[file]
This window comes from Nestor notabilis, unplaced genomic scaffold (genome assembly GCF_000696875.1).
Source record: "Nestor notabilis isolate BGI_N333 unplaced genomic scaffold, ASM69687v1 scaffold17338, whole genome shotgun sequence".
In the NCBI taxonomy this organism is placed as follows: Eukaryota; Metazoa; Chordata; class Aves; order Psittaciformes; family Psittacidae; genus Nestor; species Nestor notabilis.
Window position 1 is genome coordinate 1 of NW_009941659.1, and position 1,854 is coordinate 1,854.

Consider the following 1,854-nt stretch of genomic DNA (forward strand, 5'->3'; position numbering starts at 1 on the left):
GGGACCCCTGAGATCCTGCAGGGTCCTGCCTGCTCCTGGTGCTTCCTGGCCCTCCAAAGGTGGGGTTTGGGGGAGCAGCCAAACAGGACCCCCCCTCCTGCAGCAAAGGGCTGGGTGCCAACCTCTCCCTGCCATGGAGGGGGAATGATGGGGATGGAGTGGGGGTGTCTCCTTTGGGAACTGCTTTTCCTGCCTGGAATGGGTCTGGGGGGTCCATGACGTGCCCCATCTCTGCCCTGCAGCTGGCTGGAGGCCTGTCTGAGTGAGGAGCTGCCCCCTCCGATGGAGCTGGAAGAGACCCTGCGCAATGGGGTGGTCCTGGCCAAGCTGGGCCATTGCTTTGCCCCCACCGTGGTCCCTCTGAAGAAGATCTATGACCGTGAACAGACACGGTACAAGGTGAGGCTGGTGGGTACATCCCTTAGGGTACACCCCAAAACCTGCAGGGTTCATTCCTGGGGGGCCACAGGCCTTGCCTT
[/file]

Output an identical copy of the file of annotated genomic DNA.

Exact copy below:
This window comes from Nestor notabilis, unplaced genomic scaffold (genome assembly GCF_000696875.1).
Source record: "Nestor notabilis isolate BGI_N333 unplaced genomic scaffold, ASM69687v1 scaffold17338, whole genome shotgun sequence".
In the NCBI taxonomy this organism is placed as follows: Eukaryota; Metazoa; Chordata; class Aves; order Psittaciformes; family Psittacidae; genus Nestor; species Nestor notabilis.
Window position 1 is genome coordinate 1 of NW_009941659.1, and position 1,854 is coordinate 1,854.

Consider the following 1,854-nt stretch of genomic DNA (forward strand, 5'->3'; position numbering starts at 1 on the left):
GGGACCCCTGAGATCCTGCAGGGTCCTGCCTGCTCCTGGTGCTTCCTGGCCCTCCAAAGGTGGGGTTTGGGGGAGCAGCCAAACAGGACCCCCCCTCCTGCAGCAAAGGGCTGGGTGCCAACCTCTCCCTGCCATGGAGGGGGAATGATGGGGATGGAGTGGGGGTGTCTCCTTTGGGAACTGCTTTTCCTGCCTGGAATGGGTCTGGGGGGTCCATGACGTGCCCCATCTCTGCCCTGCAGCTGGCTGGAGGCCTGTCTGAGTGAGGAGCTGCCCCCTCCGATGGAGCTGGAAGAGACCCTGCGCAATGGGGTGGTCCTGGCCAAGCTGGGCCATTGCTTTGCCCCCACCGTGGTCCCTCTGAAGAAGATCTATGACCGTGAACAGACACGGTACAAGGTGAGGCTGGTGGGTACATCCCTTAGGGTACACCCCAAAACCTGCAGGGTTCATTCCTGGGGGGCCACAGGCCTTGCCTT